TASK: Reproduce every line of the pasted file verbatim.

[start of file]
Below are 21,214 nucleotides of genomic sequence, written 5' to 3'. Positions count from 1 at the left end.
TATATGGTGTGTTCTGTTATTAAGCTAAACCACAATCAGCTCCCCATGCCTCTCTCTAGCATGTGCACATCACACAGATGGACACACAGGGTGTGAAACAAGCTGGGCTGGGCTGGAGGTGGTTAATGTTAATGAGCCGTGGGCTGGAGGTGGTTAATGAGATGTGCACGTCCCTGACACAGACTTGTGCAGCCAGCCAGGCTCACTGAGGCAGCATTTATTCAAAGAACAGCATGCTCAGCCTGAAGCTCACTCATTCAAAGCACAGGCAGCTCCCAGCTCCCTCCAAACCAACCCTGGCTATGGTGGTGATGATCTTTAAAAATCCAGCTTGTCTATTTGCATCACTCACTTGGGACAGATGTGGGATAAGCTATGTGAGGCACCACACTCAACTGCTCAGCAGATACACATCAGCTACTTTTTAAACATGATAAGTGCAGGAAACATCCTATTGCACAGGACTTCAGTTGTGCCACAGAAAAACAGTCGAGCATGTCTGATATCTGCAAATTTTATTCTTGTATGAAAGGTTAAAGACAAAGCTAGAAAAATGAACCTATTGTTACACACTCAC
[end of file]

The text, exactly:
Below are 21,214 nucleotides of genomic sequence, written 5' to 3'. Positions count from 1 at the left end.
TATATGGTGTGTTCTGTTATTAAGCTAAACCACAATCAGCTCCCCATGCCTCTCTCTAGCATGTGCACATCACACAGATGGACACACAGGGTGTGAAACAAGCTGGGCTGGGCTGGAGGTGGTTAATGTTAATGAGCCGTGGGCTGGAGGTGGTTAATGAGATGTGCACGTCCCTGACACAGACTTGTGCAGCCAGCCAGGCTCACTGAGGCAGCATTTATTCAAAGAACAGCATGCTCAGCCTGAAGCTCACTCATTCAAAGCACAGGCAGCTCCCAGCTCCCTCCAAACCAACCCTGGCTATGGTGGTGATGATCTTTAAAAATCCAGCTTGTCTATTTGCATCACTCACTTGGGACAGATGTGGGATAAGCTATGTGAGGCACCACACTCAACTGCTCAGCAGATACACATCAGCTACTTTTTAAACATGATAAGTGCAGGAAACATCCTATTGCACAGGACTTCAGTTGTGCCACAGAAAAACAGTCGAGCATGTCTGATATCTGCAAATTTTATTCTTGTATGAAAGGTTAAAGACAAAGCTAGAAAAATGAACCTATTGTTACACACTCAC